An increase in the burden of neonatal admissions to a rural district hospital in Kenya over 19 years

Mwaniki MK, Gatakaa HW, Mturi FN, Chesaro CR, Chuma JM, Peshu NM, Mason L, Kager P, Marsh K, English M, Berkley JA, Newton CR
BMC Public Health. 2010;10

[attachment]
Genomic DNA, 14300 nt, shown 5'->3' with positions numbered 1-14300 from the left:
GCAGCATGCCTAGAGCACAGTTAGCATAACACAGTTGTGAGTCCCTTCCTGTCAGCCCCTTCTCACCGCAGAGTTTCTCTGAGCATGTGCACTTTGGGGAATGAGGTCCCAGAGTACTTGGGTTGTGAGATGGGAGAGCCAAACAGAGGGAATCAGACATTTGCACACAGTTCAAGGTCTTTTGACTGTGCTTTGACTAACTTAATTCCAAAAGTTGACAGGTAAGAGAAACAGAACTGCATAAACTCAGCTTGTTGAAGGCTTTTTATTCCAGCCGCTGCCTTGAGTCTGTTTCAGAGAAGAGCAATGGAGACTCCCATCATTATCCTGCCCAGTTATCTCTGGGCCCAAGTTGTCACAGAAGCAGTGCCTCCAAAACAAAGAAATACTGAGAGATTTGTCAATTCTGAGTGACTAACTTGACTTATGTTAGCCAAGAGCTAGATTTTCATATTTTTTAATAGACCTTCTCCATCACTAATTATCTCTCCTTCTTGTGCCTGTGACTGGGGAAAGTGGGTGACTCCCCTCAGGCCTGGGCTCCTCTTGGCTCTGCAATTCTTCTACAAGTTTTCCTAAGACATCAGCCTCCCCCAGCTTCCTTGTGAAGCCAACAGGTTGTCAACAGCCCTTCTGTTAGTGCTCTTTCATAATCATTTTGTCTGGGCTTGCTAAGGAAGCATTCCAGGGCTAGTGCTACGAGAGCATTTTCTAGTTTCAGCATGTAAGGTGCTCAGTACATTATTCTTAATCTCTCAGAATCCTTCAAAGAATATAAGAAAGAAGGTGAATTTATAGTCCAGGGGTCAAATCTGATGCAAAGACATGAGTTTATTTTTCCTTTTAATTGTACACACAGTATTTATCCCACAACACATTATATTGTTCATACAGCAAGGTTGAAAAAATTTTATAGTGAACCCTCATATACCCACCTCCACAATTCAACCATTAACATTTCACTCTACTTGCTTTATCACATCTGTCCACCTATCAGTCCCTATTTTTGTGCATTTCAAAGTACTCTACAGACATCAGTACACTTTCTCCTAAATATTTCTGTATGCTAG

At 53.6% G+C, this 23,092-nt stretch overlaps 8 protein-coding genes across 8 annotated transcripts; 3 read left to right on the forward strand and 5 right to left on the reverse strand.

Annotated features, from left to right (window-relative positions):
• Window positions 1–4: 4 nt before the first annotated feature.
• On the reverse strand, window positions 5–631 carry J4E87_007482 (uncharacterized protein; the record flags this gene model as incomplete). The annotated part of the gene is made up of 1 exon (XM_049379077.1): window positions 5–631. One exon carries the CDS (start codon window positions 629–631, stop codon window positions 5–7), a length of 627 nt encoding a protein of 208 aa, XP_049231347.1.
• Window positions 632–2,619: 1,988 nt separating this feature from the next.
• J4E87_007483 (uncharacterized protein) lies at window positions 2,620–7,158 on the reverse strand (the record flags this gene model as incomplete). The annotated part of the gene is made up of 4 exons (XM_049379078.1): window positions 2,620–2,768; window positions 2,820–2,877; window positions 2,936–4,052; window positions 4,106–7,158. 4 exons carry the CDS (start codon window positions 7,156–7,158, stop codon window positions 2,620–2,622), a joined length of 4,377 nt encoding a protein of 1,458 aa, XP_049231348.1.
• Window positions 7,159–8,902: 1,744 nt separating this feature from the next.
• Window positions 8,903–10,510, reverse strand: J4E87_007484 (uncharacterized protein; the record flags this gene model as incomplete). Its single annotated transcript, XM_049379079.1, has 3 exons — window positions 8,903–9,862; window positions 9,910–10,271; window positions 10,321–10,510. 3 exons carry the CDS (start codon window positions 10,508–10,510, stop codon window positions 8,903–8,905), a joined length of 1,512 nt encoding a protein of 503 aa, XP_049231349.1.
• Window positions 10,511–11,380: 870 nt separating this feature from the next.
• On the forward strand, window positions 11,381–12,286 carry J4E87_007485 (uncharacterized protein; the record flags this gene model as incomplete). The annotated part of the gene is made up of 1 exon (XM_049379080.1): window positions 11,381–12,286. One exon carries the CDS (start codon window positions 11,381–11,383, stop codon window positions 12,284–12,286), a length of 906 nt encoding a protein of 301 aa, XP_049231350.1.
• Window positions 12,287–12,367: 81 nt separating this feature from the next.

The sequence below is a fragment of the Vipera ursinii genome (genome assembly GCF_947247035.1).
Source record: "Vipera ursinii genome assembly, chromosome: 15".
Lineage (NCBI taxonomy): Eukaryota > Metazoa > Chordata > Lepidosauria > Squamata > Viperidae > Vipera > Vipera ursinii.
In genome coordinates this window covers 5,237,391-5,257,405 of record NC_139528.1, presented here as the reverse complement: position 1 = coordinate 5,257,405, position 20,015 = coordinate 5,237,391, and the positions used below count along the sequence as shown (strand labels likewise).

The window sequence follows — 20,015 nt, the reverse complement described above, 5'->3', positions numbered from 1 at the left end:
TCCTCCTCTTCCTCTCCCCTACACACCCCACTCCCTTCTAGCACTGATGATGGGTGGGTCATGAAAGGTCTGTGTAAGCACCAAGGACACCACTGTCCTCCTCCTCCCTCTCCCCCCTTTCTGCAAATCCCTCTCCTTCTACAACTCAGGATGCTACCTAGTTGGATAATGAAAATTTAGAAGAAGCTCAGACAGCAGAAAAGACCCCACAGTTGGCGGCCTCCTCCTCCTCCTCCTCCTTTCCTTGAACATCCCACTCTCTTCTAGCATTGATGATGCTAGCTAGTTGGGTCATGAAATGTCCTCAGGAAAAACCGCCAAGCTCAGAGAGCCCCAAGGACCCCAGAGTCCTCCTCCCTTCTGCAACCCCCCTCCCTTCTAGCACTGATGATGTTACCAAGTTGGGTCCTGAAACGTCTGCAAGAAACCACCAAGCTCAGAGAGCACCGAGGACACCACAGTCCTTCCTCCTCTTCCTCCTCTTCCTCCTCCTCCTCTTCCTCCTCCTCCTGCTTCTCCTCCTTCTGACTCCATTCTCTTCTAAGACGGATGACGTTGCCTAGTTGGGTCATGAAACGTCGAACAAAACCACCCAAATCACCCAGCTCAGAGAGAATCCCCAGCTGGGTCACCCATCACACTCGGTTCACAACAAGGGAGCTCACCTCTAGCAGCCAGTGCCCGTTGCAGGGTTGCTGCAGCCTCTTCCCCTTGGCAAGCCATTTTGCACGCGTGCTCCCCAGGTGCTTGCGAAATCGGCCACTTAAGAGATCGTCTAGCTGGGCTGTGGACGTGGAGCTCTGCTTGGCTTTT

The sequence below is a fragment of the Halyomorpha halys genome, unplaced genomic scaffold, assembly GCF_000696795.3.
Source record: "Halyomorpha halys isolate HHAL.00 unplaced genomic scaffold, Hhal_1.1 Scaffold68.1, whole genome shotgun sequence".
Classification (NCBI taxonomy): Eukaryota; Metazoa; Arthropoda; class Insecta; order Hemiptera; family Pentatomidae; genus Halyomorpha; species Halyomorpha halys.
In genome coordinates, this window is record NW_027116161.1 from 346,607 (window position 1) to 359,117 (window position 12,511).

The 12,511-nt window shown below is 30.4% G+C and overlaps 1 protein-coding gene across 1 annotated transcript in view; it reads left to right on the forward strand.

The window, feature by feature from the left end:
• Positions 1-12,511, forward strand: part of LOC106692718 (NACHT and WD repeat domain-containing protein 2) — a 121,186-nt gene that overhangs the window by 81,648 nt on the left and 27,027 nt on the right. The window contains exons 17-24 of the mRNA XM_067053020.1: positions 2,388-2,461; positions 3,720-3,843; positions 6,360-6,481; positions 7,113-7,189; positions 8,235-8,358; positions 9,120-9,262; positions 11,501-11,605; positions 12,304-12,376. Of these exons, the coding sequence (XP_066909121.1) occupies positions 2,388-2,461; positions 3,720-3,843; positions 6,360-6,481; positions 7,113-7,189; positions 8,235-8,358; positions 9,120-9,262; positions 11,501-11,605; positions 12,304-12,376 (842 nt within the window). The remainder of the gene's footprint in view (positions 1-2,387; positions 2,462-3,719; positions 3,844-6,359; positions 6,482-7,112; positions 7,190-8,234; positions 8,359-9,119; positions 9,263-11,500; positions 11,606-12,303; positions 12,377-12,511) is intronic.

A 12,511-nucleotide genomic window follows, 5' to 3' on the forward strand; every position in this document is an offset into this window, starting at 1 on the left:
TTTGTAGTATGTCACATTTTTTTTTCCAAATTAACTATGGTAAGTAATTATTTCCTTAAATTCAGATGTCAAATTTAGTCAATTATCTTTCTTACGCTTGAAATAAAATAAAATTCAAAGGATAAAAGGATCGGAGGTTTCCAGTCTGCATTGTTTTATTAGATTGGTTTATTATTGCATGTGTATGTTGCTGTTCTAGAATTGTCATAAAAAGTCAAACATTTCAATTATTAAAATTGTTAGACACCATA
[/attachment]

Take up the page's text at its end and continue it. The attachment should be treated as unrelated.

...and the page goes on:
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BACKGROUND: Most of the global neonatal deaths occur in developing nations, mostly in rural homes. Many of the newborns who receive formal medical care are treated in rural district hospitals and other peripheral health centres. However there are no published studies demonstrating trends in neonatal admissions and outcome in rural health care facilities in resource poor regions. Such information is critical in planning public health interventions. In this study we therefore aimed at describing the pattern of neonatal admissions to a Kenyan rural district hospital and their outcome over a 19 year period, examining clinical indicators of inpatient neonatal mortality and also trends in utilization of a rural hospital for deliveries. METHODS: Prospectively collected data on neonates is compared to non-neonatal paediatric ( 7 mmol/l predicted inpatient neonatal death with a sensitivity of 81% and a specificity of 68%. CONCLUSIONS: There is clear evidence of increasing burden in neonatal admissions at a rural district hospital in contrast to reducing numbers of non-neonatal paediatrics' admissions aged